Again I found myself this weekend distracting myself by thinking about chipping another steeplecab, or two for that matter.
Number 457 is still in the shops being rebuilt (for definitions of rebuilt that include not doing much on it). So my model of number 453 was chosen, which I plan to modify to represent #454 when I get around to working on the hood sides to add the missing ventilation holes. Number 454 also had an interesting variation on how the window frames were painted, which is why I fancy turning #453 into #454. No two alike remember.
However, just because all the modification have yet to be done, it wasn't going to stop me from chipping her, and getting her on the road. So I started by taking the body shell off, and decided to remove the switch that allows one to go from track to overhead power; as after all I'm chipping this for DCC, and I don't think it is practical to use a switch to go between overhead and track power with DCC.
Then I thought I would look at the ride height, as I had noticed that the couplers were a bit low, and thought how hard would it be to fix this? So I disassembled the drive train and put some washers at the bolster, which brought the body up to the right height. Et Voilà done.
However, and you knew there was a but coming along, as I start to reassemble the drive train I noticed that universal coupling shafts ends were freely rotating on the shafts. This is not good thing, and kind of explains why this steeplecab pulls so poorly. I started to work on fixing this problem and noticed that the angle of the drive shafts to the gear towers were quite extreme. I thought to myself why don't I replace the motor with something smaller? Again, how hard can it be?
So trusty puller to the rescue to remove the flywheel/come universal joints on the old motor.
New motor and I decided to use Ted Scannel's ideas from the CLAG website, using radio control aircraft fuel line, two small 3/32 ball bearings so as to extend the shaft lengths to match the new motor configuration.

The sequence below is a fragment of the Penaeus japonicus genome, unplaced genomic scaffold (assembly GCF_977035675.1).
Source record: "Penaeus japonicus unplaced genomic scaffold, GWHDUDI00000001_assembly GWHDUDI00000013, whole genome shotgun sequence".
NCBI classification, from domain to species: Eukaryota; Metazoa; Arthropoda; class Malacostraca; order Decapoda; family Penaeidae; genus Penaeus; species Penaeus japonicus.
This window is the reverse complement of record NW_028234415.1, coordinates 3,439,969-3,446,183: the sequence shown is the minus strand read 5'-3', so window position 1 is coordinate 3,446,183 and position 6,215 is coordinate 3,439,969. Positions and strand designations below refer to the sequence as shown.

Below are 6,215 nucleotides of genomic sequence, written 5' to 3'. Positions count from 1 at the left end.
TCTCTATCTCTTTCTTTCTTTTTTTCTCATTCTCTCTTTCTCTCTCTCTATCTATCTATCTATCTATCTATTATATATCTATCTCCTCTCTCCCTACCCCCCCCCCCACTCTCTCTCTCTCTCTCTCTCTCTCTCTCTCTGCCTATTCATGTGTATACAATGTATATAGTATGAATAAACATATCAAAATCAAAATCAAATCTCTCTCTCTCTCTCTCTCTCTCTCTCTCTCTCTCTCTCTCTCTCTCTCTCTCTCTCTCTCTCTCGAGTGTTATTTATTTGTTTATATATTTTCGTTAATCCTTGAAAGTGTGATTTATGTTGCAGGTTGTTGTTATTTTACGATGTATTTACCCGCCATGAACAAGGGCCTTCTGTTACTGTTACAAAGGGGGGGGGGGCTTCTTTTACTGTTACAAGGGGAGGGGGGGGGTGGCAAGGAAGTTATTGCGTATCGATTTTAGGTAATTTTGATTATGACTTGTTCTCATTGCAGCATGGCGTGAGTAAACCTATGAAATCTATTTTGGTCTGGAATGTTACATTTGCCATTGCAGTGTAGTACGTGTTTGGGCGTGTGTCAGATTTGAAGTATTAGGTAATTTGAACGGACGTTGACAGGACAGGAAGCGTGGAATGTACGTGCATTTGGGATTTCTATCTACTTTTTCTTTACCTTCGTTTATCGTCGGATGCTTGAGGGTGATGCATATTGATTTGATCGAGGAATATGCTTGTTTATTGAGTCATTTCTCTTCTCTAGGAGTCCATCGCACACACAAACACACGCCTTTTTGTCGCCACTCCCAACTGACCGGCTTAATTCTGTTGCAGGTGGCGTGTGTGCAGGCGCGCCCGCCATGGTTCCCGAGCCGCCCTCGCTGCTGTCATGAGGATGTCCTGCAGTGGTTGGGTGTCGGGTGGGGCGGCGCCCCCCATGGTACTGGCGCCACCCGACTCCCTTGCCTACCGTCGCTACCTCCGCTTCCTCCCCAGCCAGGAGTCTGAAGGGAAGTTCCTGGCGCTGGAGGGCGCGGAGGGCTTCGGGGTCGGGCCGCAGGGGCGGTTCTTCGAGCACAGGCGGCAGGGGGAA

All fitted, and here I'm making up a new motor retaining clip, using the old one cut in half with the plan that I'll solder the two halves back together in due course. I used my Kadee coupler trip pin pliers to adjust the circumference of the bands halves.
Here it is all hunky-bunky and ready to rock'n roll. Put it on the track and found I had an intermittent short. Poot! Back to the work bench...
On closer examination it was obvious that the ball joints were fouling the screw heads that kept the trucks in place. This is due to the fact that I have of course altered the ride height, but the gear towers remain the same height. Doh!
It was at this point that I regretted the fact that I had cut the original shafts in half, as after a bit of thought I realised that I could dispense with the original universal joints as supplied on the gear towers. Rather than spend time now making new shafts I stole the pair from engine #457 that is still in need of substantial cosmetic work.
And hey presto, just like that all done and dusted. Put the chassis on the track and she purred along like a sweet thing, rather than the old growl she use to have (I adjusted the skew of the motor you can see in the above picture before proceeding any further).
Next thing is to just run her around a bit, programme the chip using Decoder Pro, and then it will back to the bench for some cosmetic adjustment to get her to more closely resemble #454. After this
NB: Must get around to making some more poles.